In A Nutshell: The Romanovs brought much-needed peace to a land beset by internal strife in the 17th century. The ascension of Michael I in 1613 ended the 15-year "Time of Troubles," a series of coups, royal pretenders, and conflicts that brought the kingdom to the brink of collapse. Michael's grandson Peter I (pictured) turned Russia into an expansive empire. 

    Peter the Great's reign represented one of the high points of the Romanov dynasty. Peter enjoyed military successes over Sweden and introduced key reforms in politics, education, and the economy. By the time of his passing in 1725, Russia had grown into one of Europe's foremost powers. Late that century, the Russian Empire would be blessed with another formidable leader in the form of the Polish-born Catherine II. Like Peter, she was also known as "the great." Catherine's long reign saw victories over the Ottomans, expansions in territory and trade, and promotion of Russian culture and literature.

    Russian and Romanov fortunes dipped in the 19th century, and by the reign of Nicholas II, the last Czar, the end was nigh. A disastrous war with Japan almost toppled the regime in 1905. Less than a decade later, entry into World War I spelled doom for the Romanovs. Revolution not only ended the regime but also the lives of the ruling family

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  • Photo: Juan Pantoja de la Cruz / Wikimedia Commons / Public domain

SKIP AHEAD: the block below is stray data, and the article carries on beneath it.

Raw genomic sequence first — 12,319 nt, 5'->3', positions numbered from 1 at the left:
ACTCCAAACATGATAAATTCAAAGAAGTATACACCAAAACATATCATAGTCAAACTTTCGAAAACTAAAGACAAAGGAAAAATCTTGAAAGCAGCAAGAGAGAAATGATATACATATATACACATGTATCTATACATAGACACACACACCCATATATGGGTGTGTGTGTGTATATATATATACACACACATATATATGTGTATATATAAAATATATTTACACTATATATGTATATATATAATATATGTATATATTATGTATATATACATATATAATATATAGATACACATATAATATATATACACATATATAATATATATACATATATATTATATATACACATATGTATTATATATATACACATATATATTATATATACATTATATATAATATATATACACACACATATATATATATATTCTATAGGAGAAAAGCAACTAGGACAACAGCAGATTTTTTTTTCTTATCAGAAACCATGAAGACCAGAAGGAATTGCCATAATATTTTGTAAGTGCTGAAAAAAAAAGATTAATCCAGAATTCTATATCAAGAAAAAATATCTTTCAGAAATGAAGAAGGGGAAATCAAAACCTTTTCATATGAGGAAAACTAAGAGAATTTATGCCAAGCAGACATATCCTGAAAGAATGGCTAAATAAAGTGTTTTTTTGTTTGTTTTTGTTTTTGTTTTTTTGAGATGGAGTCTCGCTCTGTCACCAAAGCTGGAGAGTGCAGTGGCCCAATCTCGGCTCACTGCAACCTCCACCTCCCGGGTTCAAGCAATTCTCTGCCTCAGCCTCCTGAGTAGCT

3

    The Habsburgs Had A Wide Collection Of Crowns But A Narrow Family Tree

    Years Active: c. 1020-1918

    Titles Held: Holy Roman Emperor; Kingdoms of Austria, Bohemia, England, Hungary, Spain, Netherlands, Sardinia, Sicily, Naples; various holdings in Germany, France, and Northern Italy; Emperor of Mexico 

    Notable Members: Maximillian I, Charles V, Philip II, Maria Theresa, Franz Ferdinand, Karl I

    Pros: All the crowns you can handle

    Cons: An unfortunate jawline, the Ottomans

    In A Nutshell: The Habsburg name comes from an 11th-century castle in Switzerland. From this fortress, Habsburg influence grew steadily across Europe in the Middle Ages. The house had a stranglehold on the title of Holy Roman Emperor for 300 years. At the height of their power, the Habsburgs ruled Austria, Bohemia, Naples, the Netherlands, Sardinia, and Sicily, as well as expansive overseas territories and part of the Spanish empire. One Habsburger was a king of England while another briefly ruled Mexico in the mid-19th century. Charles V (pictured) had the key Habsburg traits - many royal titles and a prominent chin.